Thursday, 15 December 2011
Housing as a novel solution for homelessness - Happy holidays
Tis the holiday season, and for most of us that means family, friends and fun. Time to be thankful for the pleasures we enjoy. As we enjoy our festivities in warm company, we will hardly think twice about the roof over our heads or the cold outside.
It is the time where countless generous volunteers for brief times will provide service and aid to those not able to enjoy basic comforts. For some the warmth of generosity of placing some coins into a basket at a mall is calming charity. It is the time of the season that the impact of homelessness strikes home the hardest for those without shelter or those living in vulnerable housing situations where a choice between warmth in turning up the heat is balanced with food on the table.
This blog has touched previously on housing Sept 20 2011. This week, Health Evidence released a review on the health benefits of housing that is well worth reading. Housing summary statement Health evidence.ca . The relative dearth of information on benefits and harms, long term impacts, directed shelter benefits for women and children speaks to the ongoing need for directed and channelled research in this area.
The review mentions the estimated 17,000 shelter beds and the nearly 10,000 persons in Canada who nightly are still considered homeless. It weighs the evidence on what efforts should be undertaken to address their basic needs and perhaps reduce the health burden that they carry, and the burden on the health care system.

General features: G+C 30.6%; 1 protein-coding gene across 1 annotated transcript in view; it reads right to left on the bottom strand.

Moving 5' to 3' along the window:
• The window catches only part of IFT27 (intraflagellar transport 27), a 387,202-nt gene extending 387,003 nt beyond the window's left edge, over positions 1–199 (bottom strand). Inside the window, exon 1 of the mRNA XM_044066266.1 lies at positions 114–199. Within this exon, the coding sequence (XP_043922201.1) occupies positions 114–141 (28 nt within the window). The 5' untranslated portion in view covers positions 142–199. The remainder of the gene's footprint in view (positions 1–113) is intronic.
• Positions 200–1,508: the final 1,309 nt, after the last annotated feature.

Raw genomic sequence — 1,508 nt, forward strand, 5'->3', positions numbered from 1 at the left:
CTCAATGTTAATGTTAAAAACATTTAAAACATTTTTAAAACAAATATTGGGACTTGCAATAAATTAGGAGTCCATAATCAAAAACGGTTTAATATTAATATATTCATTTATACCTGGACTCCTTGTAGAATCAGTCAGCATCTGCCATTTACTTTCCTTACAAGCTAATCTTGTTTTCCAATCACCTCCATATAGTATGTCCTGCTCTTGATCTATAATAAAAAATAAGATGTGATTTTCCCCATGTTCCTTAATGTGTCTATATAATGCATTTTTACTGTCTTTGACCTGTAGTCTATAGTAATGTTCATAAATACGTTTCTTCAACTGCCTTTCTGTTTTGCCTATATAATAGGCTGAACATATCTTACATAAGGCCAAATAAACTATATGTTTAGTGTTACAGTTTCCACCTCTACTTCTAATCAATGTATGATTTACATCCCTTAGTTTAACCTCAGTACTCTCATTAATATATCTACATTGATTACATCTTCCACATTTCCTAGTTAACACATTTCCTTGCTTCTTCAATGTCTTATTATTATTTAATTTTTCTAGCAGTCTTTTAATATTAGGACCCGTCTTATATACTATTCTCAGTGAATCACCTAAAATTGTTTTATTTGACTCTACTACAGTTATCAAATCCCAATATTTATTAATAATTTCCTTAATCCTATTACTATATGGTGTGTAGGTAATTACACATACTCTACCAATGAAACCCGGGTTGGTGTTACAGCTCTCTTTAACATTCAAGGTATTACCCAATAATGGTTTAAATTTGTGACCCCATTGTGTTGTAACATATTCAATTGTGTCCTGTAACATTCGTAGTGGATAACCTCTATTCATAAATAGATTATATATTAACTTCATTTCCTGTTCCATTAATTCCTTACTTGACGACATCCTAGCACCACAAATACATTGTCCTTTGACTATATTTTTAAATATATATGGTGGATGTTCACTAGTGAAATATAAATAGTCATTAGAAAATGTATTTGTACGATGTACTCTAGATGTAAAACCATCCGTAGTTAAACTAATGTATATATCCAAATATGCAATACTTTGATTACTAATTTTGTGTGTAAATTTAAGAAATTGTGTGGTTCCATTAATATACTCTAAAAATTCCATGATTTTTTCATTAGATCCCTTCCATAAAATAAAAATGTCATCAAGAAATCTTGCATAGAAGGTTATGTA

Hospital administrations should take note before expanding far more expensive services. Emergency departments should be pleased that the report suggests a reduction in emergency room utilization. A reduction in psychiatric inpatient days was also noted. The impact on other hospital resources appeared mixed, and possibly because of the 20% increase in mortality amongst homeless with HIV who likely avoided in-patient care – a poor excuse for describing the impact on hospital utilization as mixed. Nonetheless the significant impacts on health care resources provides ample justification for health jurisdictions to be actively involved in advocating for housing as a health intervention.
Commendably as well, the review sneaks in that upwards of 400,000 Canadians live in vulnerable housing situations and notes that the health profile of this group is similarly poor to those that are homeless.
The review places considerable emphasis on the issues of abstinence versus non-abstinent housing options. It would be well worth a careful methodological review to segregate the biases inherent in resolving such a question, and what outcomes are being sought. The review suggests outcomes only in the 1-2 month time frame while persons arguing in favour of non-abstinent housing interventions will suggest that addictions are often secondary issues that can only be addressed after primary issues are managed and longer term benefits are achievable.
There are as many questions as answers, and applying “evidence” can take us down inappropriate paths when the real life questions are not answered. Those real life questions also tend to be messy to answer using rigorous research methodologies that stand up to the expectations of the Cochrane panels. There is currently a large scale study in Canada looking at randomization of housing options for the homeless to measure health impacts which will be exciting to view the final reports.
The Ottawa Charter on Health Promotion clearly identified shelter as a pre-requisite for health. Yet 25 years later, we continue to debate the science about whether it truly is. This Health Evidence review at least suggests some value in seeing housing as a solution for homelessness.
DrPHealth will take a brief vacation from routine postings. This reflects a large reduction from an average 50 visits to 15 during this week, and no doubt reflects the opportunity of followers to enjoy the holiday season. So from the tips of our fingers, through this posting, we wish you the best of the holiday season, safe and healthy times, and shall look forward to a joyous 2012.